The aim of this protocol is to make Bits of Freedom's expectations with regard to software clear to developers.

Free software

Wherever possible, we use free softwareRead more about what falls under 'free software', and the software we create is free, as well. Any software we develop must be published under a GPL-compatible licence. In this way, everyone acquires the right to modify the software and in turn share it with others. So, if you write a piece of software for us, you will need to publish it under a licence that enables us to share it under a GPL-compatible licenceAn overview GPL-compatible licenses.

Privacy

To minimise damage in the event of data leaks, the software must process as little of users' data as possible. In addition, it may never send data to a third party. Should the software process personal data, the data must always be treated in accordance with the General Data Protection Regulation, and, by the same token, we shall ensure transparency in its regard and keep an accurate record of what we collect. We also discard such data as soon as possible.

Analytics

We prefer to collect as little data as possible, but if a project calls for the use of analytics, we employ an in-house installation of the open source analytics package, MatomoAbout Matomo (the only mature analytics software we know of that is in compliance with our privacy standards).

Elements from third parties

In order to prevent tracking and increase security, the software may not load elements from websites of third parties, e.g., illustrations, scripts, social-media sharing buttons, or entire pages via iframes. Should you, for example, wish to use any fonts, these should be obtained from our own server, which hosts them, rather than being dynamically loaded from, e.g., Google Fonts. The same applies to such libraries as jQuery and Bootstrap. We do not embed videos from external sites, such as YouTube, but instead use our own server.

Specific requirements for source codes

It is our aim to build software that we can maintain and easily reuse and which lends itself to sharing with interested parties. This means:

  • We save the code from projects on our GitLab serverOur GitLab server if the projects are suited for this. In this way, we ensure that developers are able to obtain an overview of the different versions of these codes and of any changes to them.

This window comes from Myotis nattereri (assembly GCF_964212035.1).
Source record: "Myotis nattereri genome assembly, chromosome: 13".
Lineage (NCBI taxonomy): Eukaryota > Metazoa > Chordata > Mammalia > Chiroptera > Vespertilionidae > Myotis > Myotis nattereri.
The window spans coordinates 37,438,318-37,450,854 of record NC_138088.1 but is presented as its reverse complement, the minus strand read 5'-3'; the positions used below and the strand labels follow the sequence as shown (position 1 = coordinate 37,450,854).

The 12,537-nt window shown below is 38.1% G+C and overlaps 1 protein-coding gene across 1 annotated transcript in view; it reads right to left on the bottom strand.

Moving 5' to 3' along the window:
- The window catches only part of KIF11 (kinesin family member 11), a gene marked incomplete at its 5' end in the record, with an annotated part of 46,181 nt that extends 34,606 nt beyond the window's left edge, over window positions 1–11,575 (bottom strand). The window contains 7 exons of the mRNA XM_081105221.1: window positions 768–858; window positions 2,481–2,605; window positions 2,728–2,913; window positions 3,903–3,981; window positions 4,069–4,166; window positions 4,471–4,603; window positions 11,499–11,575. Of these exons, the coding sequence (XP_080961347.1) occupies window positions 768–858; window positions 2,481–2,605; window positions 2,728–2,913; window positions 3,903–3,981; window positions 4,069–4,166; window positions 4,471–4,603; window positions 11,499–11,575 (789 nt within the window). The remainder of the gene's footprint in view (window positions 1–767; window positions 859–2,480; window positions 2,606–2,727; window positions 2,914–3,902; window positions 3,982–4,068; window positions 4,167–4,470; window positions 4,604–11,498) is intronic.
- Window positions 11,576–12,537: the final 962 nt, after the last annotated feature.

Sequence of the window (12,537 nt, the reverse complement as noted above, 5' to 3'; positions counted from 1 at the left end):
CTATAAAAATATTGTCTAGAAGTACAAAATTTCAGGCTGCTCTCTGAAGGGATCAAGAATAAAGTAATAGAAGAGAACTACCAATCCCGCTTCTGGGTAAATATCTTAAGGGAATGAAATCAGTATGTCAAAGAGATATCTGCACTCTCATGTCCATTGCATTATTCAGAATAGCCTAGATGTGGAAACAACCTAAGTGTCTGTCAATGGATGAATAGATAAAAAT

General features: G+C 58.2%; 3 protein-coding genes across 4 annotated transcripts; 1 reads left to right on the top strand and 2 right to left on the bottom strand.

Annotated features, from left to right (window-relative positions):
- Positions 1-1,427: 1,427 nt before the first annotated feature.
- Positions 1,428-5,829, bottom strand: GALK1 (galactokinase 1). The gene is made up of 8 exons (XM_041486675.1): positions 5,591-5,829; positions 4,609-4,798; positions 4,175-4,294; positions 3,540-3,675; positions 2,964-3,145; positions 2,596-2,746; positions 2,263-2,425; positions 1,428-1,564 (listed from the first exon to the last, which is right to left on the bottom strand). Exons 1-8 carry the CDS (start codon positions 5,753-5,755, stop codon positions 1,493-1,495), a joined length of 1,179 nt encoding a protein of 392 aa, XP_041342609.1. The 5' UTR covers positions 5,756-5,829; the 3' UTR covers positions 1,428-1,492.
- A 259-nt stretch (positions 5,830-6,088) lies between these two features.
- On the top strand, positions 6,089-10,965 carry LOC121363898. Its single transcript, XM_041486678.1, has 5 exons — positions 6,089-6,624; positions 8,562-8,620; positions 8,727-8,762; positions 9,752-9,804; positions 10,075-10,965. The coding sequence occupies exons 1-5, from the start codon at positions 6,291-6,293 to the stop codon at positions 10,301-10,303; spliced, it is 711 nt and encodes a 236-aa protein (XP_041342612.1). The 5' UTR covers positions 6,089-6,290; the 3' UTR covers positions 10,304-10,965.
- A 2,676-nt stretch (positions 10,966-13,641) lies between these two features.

• We write code preferably in Python and Django, unless it is essential that it be written in PHP. Our website is based on WordPress. If it is necessary for code to be integrated with WordPress, it is convenient for it to be written in PHP.
  • We program in Python in accordance with the PEP-8 standardAbout the PEP-8 standard. For PHP code, we apply the WordPress standardWordPress PHP coding standards.
  • We document code thoroughly. This makes it easy for other developers to build on our software.
  • We program and document in English. By using English-language functions and variables, and by documenting the code in English, we can ensure that organisations in other countries who wish to develop the software further can start working on our project without difficulty.
  • We allow for a front-end and back-end in different languages. To ensure that both the front-end and back-end are easy to translate, we write the code with internationalisation in mind. This means that the standard language for the content of projects is English, which is in turn translated into Dutch (if necessary).
  • We use such package managers as YarnAbout Yarn to install and update JavaScript libraries. This enables us to update rapidly if a weak spot is identified in the library used.
  • We write web applications with a strict content security policy (CSP)Mozilla on CSP in mind. The CSP we use for new projects is default-src ‘self’, meaning that all assets loaded must be of the same origin, such that the use of insecure inline CSS or JavaScript is not permissible. If necessary, an exception can be made for Matomo (https://stats.bof.nl).

Security audits

Before placing software in production, we have someone not directly involved with the project carry out a security audit.

This page has been translated from the Dutch original by Nick Lakides.

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